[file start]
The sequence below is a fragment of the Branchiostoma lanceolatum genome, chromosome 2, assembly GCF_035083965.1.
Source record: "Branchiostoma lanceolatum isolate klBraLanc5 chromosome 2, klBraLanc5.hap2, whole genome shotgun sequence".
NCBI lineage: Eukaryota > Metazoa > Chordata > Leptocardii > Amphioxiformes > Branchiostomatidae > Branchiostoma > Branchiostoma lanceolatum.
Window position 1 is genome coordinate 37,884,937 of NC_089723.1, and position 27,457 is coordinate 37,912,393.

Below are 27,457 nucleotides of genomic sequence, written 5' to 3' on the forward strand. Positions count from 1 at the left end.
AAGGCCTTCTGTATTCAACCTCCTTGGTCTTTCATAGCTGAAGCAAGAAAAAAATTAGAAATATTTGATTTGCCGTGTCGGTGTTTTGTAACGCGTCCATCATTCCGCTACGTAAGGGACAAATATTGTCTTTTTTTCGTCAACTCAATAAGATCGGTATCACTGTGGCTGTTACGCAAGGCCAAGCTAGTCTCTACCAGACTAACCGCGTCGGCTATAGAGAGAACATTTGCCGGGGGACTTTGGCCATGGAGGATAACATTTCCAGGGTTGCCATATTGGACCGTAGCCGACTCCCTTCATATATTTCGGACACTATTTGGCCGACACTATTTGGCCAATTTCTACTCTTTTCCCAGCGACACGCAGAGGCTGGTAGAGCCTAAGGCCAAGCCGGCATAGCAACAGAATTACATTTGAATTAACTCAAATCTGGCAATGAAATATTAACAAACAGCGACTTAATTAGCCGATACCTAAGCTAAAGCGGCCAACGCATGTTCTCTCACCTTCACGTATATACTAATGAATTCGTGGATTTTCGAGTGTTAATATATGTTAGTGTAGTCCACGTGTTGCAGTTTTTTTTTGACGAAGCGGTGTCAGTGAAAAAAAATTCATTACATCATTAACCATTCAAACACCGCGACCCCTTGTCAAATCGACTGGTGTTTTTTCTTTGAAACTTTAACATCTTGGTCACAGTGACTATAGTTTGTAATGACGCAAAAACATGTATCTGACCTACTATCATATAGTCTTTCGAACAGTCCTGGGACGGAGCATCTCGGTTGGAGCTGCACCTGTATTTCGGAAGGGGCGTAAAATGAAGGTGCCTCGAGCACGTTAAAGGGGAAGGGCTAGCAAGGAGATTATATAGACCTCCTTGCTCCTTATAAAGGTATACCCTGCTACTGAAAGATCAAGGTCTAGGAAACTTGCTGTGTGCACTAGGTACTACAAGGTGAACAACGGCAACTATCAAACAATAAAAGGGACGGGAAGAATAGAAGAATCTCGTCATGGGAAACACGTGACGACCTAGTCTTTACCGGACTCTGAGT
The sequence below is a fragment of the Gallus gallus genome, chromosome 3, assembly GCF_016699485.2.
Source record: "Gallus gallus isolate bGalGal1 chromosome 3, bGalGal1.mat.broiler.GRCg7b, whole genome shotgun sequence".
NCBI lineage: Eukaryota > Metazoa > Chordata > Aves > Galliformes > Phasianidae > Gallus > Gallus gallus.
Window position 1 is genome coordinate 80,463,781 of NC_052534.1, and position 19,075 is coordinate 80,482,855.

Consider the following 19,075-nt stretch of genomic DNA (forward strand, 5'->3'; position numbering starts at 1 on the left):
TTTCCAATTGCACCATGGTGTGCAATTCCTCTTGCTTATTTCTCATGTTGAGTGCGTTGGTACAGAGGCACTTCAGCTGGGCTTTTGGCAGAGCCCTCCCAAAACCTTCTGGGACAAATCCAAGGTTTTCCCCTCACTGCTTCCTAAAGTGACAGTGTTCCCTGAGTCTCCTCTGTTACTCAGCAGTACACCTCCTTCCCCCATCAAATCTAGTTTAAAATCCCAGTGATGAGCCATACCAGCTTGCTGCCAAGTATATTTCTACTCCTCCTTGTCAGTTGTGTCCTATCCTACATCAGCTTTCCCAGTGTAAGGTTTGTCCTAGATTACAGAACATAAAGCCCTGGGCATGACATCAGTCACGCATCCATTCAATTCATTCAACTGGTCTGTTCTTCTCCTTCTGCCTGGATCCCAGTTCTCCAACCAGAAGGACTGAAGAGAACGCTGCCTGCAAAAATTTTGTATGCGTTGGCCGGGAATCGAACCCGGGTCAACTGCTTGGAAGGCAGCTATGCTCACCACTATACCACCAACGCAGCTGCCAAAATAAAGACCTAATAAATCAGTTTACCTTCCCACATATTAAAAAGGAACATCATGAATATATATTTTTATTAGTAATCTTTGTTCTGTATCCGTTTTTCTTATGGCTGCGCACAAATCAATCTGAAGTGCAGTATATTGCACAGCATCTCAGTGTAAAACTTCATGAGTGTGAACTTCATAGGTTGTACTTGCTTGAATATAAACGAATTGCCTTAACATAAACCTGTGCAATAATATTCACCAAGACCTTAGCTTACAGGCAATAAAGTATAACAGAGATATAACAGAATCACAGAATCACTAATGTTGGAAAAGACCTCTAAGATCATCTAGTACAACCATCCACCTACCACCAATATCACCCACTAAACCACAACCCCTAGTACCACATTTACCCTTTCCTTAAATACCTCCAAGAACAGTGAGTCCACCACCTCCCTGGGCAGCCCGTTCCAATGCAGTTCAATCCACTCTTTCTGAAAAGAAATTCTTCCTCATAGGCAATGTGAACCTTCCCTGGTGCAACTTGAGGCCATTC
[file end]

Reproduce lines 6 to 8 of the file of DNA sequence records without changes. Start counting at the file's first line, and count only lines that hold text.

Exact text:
AAGGCCTTCTGTATTCAACCTCCTTGGTCTTTCATAGCTGAAGCAAGAAAAAAATTAGAAATATTTGATTTGCCGTGTCGGTGTTTTGTAACGCGTCCATCATTCCGCTACGTAAGGGACAAATATTGTCTTTTTTTCGTCAACTCAATAAGATCGGTATCACTGTGGCTGTTACGCAAGGCCAAGCTAGTCTCTACCAGACTAACCGCGTCGGCTATAGAGAGAACATTTGCCGGGGGACTTTGGCCATGGAGGATAACATTTCCAGGGTTGCCATATTGGACCGTAGCCGACTCCCTTCATATATTTCGGACACTATTTGGCCGACACTATTTGGCCAATTTCTACTCTTTTCCCAGCGACACGCAGAGGCTGGTAGAGCCTAAGGCCAAGCCGGCATAGCAACAGAATTACATTTGAATTAACTCAAATCTGGCAATGAAATATTAACAAACAGCGACTTAATTAGCCGATACCTAAGCTAAAGCGGCCAACGCATGTTCTCTCACCTTCACGTATATACTAATGAATTCGTGGATTTTCGAGTGTTAATATATGTTAGTGTAGTCCACGTGTTGCAGTTTTTTTTTGACGAAGCGGTGTCAGTGAAAAAAAATTCATTACATCATTAACCATTCAAACACCGCGACCCCTTGTCAAATCGACTGGTGTTTTTTCTTTGAAACTTTAACATCTTGGTCACAGTGACTATAGTTTGTAATGACGCAAAAACATGTATCTGACCTACTATCATATAGTCTTTCGAACAGTCCTGGGACGGAGCATCTCGGTTGGAGCTGCACCTGTATTTCGGAAGGGGCGTAAAATGAAGGTGCCTCGAGCACGTTAAAGGGGAAGGGCTAGCAAGGAGATTATATAGACCTCCTTGCTCCTTATAAAGGTATACCCTGCTACTGAAAGATCAAGGTCTAGGAAACTTGCTGTGTGCACTAGGTACTACAAGGTGAACAACGGCAACTATCAAACAATAAAAGGGACGGGAAGAATAGAAGAATCTCGTCATGGGAAACACGTGACGACCTAGTCTTTACCGGACTCTGAGT
The sequence below is a fragment of the Gallus gallus genome, chromosome 3, assembly GCF_016699485.2.
Source record: "Gallus gallus isolate bGalGal1 chromosome 3, bGalGal1.mat.broiler.GRCg7b, whole genome shotgun sequence".